This story has been updated: LATEST STORM INFORMATION
Another storm coming Saturday to the Northeast bringing drenching rain also threatens a heavily populated part of the region with downed trees, power outages, and travel delays from heavy, wet snow.
Fresh cold air will invade the Northeast through Friday, paving the way for major problems in the Northeast as the second and stronger storm in three days comes calling this weekend.
If the storm develops to its full potential, thousands of trees could come down, and over a million people could be without power.
The amount of rain versus snow that falls on communities in the I-95 corridor from Washington, D.C. to New York and Boston Saturday will be a matter of a few degrees.
The Saturday storm will bring a change to wet snow in many more places, compared to the Thursday storm.
According to Chief Meteorologist Elliot Abrams, "The amount of rain versus snow that falls on various communities in the I-95 corridor from Washington, D.C. to New York and Boston Saturday will be a matter of a few degrees."
This map shows the expected accumulation on grassy surfaces. The heaviest accumulation is likely from east-central Pennsylvania to south-central New England, where the snow will come down the hardest late in the day and during the evening Saturday.
Elevation, proximity to the warm Atlantic Ocean, and intensity of the precipitation will also be key players.
The bulk of the storm just north and west of I-95 will be wet snow, but even in cities from Washington, D.C. and Baltimore to Wilmington, Del., Philadelphia, Trenton, N.J., New York City, Providence, R.I. and Boston, rain will become mixed with or change over completely to wet snow.
In parts of New England, wind will also become an issue with the strengthening storm, and a plastering of snow with low visibility can occur.
In southeastern Virginia, the lower Delmarva, southeastern New Jersey, and on much of Long Island and Cape Cod, the rain could end as or mix with wet snow briefly.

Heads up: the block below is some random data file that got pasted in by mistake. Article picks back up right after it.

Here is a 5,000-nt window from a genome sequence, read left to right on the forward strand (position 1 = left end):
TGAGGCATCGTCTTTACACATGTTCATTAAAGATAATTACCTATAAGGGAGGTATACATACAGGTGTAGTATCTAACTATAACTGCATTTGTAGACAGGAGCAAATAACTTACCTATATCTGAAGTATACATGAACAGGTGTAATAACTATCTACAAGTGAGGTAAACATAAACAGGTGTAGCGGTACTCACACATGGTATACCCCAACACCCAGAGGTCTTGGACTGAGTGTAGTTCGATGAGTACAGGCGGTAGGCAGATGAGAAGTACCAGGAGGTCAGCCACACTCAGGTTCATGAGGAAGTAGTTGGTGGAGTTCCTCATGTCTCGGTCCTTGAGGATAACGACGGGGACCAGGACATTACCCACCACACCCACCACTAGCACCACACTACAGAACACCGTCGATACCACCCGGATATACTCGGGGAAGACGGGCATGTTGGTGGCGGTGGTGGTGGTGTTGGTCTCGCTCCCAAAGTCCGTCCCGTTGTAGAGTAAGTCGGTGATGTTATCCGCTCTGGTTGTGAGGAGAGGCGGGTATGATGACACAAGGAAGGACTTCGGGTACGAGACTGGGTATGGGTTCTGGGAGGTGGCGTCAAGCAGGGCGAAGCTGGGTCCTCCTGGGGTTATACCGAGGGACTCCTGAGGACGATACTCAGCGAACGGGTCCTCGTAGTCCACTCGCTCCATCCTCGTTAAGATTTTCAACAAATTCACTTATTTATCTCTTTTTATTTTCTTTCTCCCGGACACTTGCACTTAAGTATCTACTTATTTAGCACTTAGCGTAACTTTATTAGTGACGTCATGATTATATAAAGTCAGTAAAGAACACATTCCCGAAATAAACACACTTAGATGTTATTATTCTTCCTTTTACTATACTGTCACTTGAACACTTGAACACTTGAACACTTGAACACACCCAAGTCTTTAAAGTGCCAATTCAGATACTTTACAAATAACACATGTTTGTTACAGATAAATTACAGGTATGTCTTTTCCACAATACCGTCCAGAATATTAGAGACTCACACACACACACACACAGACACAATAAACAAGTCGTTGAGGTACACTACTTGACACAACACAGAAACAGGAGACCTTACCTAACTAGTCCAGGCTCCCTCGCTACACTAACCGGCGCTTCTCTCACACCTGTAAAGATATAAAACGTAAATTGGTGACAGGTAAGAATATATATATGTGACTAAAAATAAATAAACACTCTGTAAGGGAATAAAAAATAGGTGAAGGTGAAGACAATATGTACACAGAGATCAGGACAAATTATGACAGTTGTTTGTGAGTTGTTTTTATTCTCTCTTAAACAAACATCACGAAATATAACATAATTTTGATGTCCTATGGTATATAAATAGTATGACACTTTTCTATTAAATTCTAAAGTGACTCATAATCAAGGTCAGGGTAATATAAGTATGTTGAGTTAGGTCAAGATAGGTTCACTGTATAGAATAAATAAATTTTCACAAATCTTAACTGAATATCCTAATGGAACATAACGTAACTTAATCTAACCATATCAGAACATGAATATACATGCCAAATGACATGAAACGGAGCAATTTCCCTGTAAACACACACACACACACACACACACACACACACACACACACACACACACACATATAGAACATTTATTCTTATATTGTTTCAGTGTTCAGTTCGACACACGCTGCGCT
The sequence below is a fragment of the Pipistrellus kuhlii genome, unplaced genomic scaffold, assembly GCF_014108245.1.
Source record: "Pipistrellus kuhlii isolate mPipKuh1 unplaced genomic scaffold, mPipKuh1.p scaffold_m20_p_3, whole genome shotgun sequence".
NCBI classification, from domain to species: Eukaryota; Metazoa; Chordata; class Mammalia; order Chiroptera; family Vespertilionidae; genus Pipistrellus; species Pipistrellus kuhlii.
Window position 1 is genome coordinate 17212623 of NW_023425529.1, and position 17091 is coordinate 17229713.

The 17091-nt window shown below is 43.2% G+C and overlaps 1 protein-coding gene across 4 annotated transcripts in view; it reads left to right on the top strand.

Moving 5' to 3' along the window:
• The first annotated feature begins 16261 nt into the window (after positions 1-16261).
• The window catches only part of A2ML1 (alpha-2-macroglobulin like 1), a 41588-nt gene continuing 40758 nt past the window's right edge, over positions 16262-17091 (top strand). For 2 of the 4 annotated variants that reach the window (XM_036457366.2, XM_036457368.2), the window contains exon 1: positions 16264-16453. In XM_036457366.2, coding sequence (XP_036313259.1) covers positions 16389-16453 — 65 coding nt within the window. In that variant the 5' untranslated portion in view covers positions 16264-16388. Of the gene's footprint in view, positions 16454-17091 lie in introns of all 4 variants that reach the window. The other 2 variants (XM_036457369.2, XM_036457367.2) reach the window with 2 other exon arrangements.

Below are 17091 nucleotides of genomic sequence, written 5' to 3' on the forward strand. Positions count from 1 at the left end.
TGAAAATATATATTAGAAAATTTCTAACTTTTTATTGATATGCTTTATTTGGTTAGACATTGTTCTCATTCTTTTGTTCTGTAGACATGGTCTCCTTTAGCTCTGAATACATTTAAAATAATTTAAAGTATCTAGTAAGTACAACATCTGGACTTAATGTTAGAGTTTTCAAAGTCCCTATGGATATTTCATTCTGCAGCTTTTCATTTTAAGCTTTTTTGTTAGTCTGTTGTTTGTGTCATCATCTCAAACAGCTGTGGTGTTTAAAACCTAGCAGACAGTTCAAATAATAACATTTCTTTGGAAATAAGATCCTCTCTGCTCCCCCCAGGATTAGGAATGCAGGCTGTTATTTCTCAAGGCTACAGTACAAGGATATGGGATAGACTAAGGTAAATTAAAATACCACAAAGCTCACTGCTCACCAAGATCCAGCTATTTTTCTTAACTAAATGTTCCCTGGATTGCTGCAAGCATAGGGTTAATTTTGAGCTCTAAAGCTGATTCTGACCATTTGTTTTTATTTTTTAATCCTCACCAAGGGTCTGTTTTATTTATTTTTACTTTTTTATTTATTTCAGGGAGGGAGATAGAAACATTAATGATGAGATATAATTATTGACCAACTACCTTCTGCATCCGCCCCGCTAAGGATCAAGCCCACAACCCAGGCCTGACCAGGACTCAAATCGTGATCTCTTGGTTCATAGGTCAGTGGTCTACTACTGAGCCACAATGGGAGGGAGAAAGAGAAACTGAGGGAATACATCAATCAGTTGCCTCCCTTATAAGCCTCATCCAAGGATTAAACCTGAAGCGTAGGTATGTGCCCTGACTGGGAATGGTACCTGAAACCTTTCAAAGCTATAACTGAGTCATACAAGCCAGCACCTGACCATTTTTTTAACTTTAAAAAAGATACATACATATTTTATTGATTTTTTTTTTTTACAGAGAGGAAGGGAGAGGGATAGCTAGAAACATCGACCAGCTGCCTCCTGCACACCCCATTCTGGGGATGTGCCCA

Rain, snow and fog will slow highway travel and could force flight delays and cancellations.
As the storm moves closer and strengthens, rain will fall at a heavier pace. As this happens, the temperature will lower to the point that allows rain to become mixed with or change to snow in some locations.
According to Expert Senior Meteorologist John Gresiak, "The higher up you are, and farther away from the coast within the I-95 zone, the better the chance of not only wet snowflakes mixing in, but also a heavy accumulation of wet snow."
Cities along the I-78, I-81 and I-84 are at risk for the same heavy, wet snow as are those of the northern and western suburbs in the I-95 zone. This includes Hartford, Conn., Frederick, Md., Worcester, Mass., Nashua, N.H., Netcong, N.J., Newburgh, N.Y., Allentown, Pa. and Winchester, Va.
Areas even farther west of that from Gettysburg, Pa., to Binghamton, N.Y., could also see very heavy snow.
This zone also stands the best chance of slippery, snow-covered roads developing, as will be the swath where snow will likely come down fast and furious for several hours.
A few miles distance and a few hundred feet in elevation could mean the difference between slushy roads, several inches of snow only on trees and grassy areas, or just wet conditions.
Snow this heavy this early is highly unusual along and near I-95 in the Northeast. In Philadelphia, the average date for the first accumulating snow is December 18.
However, snow has accumulated this early in some of the I-95 cities. Unofficially, in 1859, 4 inches of snow fell on New York City, and 3 inches fell on Newark, N.J.
Meteorologist Bill Deger has a look at official records that could be shattered by this storm.
Two dozen people have died in West Virginia as a result of extreme flooding that inundated portions of the state on Thursday.
Another round of sizzling heat threatens to aggravate the ongoing wildfire situation across the southwestern United States through early week.
Following a rain-free weekend for many in the Northeast, residents may be wondering if this is a sign of things to come for July.
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With the start of summer comes more time traveling and the unfortunate mess some items will leave if left baking in a hot car.
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Aroostook Co., ME (1991)
One-half inch diameter hail.
Clanton, AL (1991)
6.56" of rain in 24 hours.
Austin, TX (1992)
1.63" of rain for a yearly total of 32.67". (Normal for an entire year is 31.50").